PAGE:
The act of “thinking about something too much or for too long” is known as overthinking. In order to stop overthinking, let’s understand how this problem works.
While everyone overthinks events from time to time, certain people are constantly bombarded with thoughts.
All-day, every day, chronic overthinkers re-live conversations from the day before, second-guess every decision they make, and imagine dreadful scenarios.
If you’re an overthinker, you’ll understand exactly what I’m talking about. You can’t seem to get all the thoughts out of your head, while you urgently try to find some meaning or solution. Thoughts move round and round, but solutions are rarely found.
When you overthink, your ideas spin in circles in your brain, and you become stuck in reverse, unable to move ahead. More to the point, you begin to come up with strange notions that are opposed to one another.
“I’m so eager for this job interview,” then “I wonder whether they liked me,” and then, “Oh, I’m so stupid!” That was a mistake on my part! “I’m not going to get an offer.”
You start blaming yourself for things you haven’t done and obsessed about possibilities that could or might not occur.
Overthinking is really dangerous. It may cause you to get more stressed, lose your creativity, cloud your judgment, and take away your ability to make judgments.
Fortunately, there are a few options for dealing with it. You can adapt the proven strategies below to help you break this habit.
Here are 9 steps to help you stop overthinking-
1-Watch out your thoughts When You’re Stuck in Your Head
Overthinking may become so ingrained in you that you don’t even realize you’re doing it. Begin to pay attention to how you think in order to become aware of the issue.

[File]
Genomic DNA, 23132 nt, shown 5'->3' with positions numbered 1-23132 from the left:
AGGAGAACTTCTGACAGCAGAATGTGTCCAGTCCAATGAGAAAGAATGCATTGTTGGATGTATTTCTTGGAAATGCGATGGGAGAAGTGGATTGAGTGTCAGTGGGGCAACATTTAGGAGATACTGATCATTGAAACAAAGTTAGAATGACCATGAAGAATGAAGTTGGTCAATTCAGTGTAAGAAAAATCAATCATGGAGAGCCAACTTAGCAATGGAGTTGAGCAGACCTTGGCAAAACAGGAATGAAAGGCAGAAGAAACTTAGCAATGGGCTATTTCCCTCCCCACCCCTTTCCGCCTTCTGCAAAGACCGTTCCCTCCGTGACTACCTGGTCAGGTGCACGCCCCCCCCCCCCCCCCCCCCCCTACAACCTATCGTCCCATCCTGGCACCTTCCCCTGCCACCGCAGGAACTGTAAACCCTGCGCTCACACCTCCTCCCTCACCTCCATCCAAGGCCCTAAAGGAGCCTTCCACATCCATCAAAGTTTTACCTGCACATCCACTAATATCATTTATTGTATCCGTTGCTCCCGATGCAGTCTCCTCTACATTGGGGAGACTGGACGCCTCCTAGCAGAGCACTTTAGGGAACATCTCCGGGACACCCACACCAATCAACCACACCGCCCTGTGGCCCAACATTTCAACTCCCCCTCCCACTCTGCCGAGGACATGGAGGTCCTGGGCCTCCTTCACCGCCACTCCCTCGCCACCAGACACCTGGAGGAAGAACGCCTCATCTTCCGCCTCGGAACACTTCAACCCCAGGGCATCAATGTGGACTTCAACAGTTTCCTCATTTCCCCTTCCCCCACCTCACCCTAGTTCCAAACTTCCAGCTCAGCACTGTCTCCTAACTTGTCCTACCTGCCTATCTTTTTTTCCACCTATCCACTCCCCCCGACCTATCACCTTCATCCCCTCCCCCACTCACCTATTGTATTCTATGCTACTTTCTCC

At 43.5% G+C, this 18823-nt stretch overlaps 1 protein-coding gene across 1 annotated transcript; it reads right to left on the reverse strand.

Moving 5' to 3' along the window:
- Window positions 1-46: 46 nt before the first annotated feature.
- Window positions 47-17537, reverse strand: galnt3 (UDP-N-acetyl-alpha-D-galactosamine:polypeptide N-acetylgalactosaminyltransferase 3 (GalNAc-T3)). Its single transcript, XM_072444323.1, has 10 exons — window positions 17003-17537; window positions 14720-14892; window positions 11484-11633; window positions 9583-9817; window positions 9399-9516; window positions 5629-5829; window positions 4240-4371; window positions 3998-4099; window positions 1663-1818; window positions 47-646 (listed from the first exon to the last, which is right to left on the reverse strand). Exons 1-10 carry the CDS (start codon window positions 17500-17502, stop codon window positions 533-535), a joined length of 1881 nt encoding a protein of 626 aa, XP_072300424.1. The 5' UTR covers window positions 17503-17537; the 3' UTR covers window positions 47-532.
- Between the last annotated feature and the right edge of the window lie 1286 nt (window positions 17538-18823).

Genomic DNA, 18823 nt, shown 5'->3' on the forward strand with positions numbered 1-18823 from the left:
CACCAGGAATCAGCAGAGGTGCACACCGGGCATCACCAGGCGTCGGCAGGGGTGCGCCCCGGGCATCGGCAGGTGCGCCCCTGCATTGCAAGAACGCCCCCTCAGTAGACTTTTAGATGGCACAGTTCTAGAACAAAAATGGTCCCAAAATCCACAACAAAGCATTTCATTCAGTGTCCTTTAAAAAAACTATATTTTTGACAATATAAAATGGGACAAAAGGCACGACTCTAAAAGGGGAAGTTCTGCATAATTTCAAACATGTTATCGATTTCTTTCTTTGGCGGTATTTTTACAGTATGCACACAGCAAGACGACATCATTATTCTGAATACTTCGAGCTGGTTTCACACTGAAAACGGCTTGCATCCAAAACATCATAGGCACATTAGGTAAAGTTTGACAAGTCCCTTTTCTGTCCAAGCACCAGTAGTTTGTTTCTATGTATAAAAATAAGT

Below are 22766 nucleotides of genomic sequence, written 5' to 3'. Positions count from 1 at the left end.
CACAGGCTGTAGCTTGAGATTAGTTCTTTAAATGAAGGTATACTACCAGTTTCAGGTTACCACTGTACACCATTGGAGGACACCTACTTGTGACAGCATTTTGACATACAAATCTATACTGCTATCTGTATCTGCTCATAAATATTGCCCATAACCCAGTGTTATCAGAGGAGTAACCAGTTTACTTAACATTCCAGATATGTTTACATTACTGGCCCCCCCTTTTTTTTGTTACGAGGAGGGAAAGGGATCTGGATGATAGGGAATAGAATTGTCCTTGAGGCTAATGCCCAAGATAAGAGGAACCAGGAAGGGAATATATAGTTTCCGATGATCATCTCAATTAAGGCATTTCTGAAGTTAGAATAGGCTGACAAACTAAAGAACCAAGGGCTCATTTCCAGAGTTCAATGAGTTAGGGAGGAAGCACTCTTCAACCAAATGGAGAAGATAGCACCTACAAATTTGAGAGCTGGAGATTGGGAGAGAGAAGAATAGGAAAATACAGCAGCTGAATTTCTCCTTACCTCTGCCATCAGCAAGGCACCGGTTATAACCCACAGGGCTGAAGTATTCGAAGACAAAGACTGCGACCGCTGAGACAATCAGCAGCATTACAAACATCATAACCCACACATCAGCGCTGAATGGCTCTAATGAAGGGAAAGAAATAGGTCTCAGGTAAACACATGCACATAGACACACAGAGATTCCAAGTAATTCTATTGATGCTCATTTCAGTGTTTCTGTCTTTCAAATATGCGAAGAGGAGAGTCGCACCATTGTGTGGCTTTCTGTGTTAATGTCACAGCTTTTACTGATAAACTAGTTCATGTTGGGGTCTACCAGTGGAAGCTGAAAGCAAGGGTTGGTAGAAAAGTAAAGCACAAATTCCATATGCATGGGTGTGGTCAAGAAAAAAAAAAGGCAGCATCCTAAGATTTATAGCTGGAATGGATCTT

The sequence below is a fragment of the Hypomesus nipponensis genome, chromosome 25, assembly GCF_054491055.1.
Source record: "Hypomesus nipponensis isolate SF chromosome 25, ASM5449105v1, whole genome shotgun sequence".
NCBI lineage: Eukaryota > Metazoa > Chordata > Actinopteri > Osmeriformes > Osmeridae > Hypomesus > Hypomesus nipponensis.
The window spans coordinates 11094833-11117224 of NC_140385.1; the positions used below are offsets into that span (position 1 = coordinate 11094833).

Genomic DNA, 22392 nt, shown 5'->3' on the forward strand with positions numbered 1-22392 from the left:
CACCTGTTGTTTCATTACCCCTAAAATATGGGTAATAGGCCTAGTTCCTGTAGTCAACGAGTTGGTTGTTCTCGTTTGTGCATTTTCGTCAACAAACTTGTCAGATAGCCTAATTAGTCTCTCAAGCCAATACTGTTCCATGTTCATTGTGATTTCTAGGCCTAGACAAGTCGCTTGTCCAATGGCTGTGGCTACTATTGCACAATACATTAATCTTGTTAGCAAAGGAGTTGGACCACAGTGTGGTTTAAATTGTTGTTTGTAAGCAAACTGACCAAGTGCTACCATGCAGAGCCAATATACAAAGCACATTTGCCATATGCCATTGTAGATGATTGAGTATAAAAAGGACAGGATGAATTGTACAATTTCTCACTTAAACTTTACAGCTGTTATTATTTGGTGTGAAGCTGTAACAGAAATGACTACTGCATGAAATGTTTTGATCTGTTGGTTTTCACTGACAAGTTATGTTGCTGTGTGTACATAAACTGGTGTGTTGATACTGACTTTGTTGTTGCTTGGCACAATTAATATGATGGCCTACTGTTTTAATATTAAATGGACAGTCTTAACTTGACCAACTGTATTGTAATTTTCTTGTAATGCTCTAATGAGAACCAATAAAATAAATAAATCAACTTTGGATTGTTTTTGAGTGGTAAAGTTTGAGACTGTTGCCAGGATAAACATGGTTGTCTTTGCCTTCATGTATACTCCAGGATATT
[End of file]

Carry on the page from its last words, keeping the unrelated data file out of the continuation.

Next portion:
Recognize that repeating events in your thoughts or stressing over things you can’t control isn’t useful. Only when one’s thoughts lead to constructive action is useful.
Stop in the midst of your overthinking and say:
“No. These thoughts aren’t going to come to me right now. I’m not going to surrender.”
Bring your focus to where you are right now.
Breathe. Focus. Where have you gone? What are your thoughts? What are you thinking about? What is causing you stress?
The objective is to become more conscious and to disconnect yourself from the “being” of your thoughts. You want to pay attention to your thoughts so you can figure out what they are and why you’re having them.
2-Let Go of The Past
Is it possible to change the past?—? However, you may alter the lessons, meanings, and viewpoints you take away from it.
Allow yourself to forgive people and let go of your anger.
When you accept the past for what it was, you are free of its burden. You will then be able to liberate your mind from the responsibilities, mistakes, or grudges of the past that are preventing you from acting in the present.
This is critical because it frees up brain space that was previously filled by overthinking it.
3-Practice being present in the moment
The past is irrelevant. The future is unattainable. All I have control over is the current moment. When you live in the now, it is difficult to re-live yesterday or to fear about tomorrow.
Mindfulness will assist you in becoming more aware of the present moment. Daily practices such as meditation can assist you in retraining your brain to live in the present moment.
It will soon become second nature to you. Mindfulness, like any other skill, takes practice, but it can reduce overthinking over time.
4.Make a new story for yourself